DevOps as a Hermit or Socialite?

On our road to Delivery Efficiency, we’ve covered knowing and understanding your thing and we’ve also talked about making our thing better over time and where that fits in the delivery continuum. As we continue our journey, the next key element is in relationships.

What relationships? Sometimes our thing relies on other things and other things sometimes rely on our thing. Some people call these inter-dependencies. Simply put, they are relationships. Relationships come in many shapes and sizes: the relationship of technical components like software running on servers to server dependency on the network; the relationship between a custom-built application and a third-party database; the relationship between the business unit and the software application it uses. Even the smallest piece of code that is used has two types of relationships: that with its developer and that with its consumer. It is through these relationships that we are able to elevate to higher and more sustainable level of efficiency.

The high performing efficient teams I have worked with fall into one of two categories:

  • They are self-contained and self-sufficient; Meaning they have all of the end-to-end resources to deliver a fully functioning thing.
  • OR – They are acutely aware of and leverage their relationships to the fullest to deliver a fully functioning thing.

You can call these the Hermit or the Socialite, respectively.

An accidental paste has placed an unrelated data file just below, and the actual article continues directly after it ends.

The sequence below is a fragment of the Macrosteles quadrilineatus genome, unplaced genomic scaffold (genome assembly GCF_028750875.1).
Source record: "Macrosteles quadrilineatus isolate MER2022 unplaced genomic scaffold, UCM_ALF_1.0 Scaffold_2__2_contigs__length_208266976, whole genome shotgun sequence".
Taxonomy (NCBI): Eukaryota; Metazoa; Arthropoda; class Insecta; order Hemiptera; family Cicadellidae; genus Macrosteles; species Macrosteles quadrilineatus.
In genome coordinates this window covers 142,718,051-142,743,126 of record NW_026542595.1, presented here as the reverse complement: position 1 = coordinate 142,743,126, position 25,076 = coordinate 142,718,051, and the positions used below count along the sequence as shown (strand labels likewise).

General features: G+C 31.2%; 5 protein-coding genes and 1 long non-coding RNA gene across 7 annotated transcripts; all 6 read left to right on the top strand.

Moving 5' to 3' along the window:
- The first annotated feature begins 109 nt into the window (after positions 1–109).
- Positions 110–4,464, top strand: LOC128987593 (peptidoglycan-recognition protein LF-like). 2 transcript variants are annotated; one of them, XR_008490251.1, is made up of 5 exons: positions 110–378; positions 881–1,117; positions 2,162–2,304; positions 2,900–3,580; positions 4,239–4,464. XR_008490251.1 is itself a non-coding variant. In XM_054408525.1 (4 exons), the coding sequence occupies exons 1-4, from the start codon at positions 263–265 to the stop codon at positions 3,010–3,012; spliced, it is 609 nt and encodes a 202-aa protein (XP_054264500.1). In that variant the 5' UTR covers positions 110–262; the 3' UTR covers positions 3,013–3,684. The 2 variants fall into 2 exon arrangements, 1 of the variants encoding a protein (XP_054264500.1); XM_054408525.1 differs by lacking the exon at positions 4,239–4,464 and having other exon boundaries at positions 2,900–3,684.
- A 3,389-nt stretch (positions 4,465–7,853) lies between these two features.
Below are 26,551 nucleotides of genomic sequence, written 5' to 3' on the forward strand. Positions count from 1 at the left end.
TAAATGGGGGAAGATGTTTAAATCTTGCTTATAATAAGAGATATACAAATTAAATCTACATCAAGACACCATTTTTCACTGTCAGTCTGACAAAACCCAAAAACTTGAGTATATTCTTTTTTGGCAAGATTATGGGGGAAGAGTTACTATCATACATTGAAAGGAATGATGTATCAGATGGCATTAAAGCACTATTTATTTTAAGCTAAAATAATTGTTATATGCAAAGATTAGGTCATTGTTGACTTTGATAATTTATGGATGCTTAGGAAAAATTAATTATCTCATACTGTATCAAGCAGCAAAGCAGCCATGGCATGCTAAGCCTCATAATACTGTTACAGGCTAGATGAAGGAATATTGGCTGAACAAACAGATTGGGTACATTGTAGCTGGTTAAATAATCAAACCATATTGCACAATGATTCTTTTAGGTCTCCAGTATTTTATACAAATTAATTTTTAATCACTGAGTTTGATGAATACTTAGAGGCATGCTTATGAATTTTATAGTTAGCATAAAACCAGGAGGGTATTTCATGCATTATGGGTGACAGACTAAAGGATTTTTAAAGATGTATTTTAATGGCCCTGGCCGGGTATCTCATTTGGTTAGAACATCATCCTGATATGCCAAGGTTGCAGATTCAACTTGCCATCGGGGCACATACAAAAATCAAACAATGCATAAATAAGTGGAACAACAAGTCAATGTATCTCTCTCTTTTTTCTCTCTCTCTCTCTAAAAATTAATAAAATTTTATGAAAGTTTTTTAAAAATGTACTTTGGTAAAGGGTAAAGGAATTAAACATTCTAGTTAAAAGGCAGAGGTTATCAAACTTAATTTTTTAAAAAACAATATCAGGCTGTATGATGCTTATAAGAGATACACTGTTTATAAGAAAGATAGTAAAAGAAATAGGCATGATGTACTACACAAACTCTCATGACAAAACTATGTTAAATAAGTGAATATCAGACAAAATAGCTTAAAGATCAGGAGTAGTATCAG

The Hermit

The Hermit espouses self-sufficiency above all else. The Hermit may produce small things and trade or sell them in return for things he needs, but the entire point of the lifestyle is to ensure that the Hermit himself survives through self-sufficiency. The Hermit operates in a manner akin to a single team in an organization that supports the product end-to-end and doesn’t rely on anyone else. Overall the Hermit can be quite successful, as long as he has what he needs inside his bubble or has full control over what he needs. As soon as he has an external dependency that he can’t control, the dynamics start to shift and he either adapts to a non-Hermit lifestyle or suffers the consequences.

The Socialite

The Socialite understands that the world is larger and richer through interactions with others. She also realizes that relationships can be leveraged to more quickly achieve success and happiness. In some of these relationships, she provides benefit and value to others through her connections and knowledge (and yes, sometime her connections will take advantage). In some of these relationships, she seeks expertise to grow and to fulfill needs that she herself cannot. She also knows that the world isn’t static and to continue to deliver faster than her competition she needs to stay in shape and evolve- whether to meet new market demands or through continual maintenance (think daily workouts and a diet that have to change as you age). The relationships may also change over time as the expertise and offerings evolve.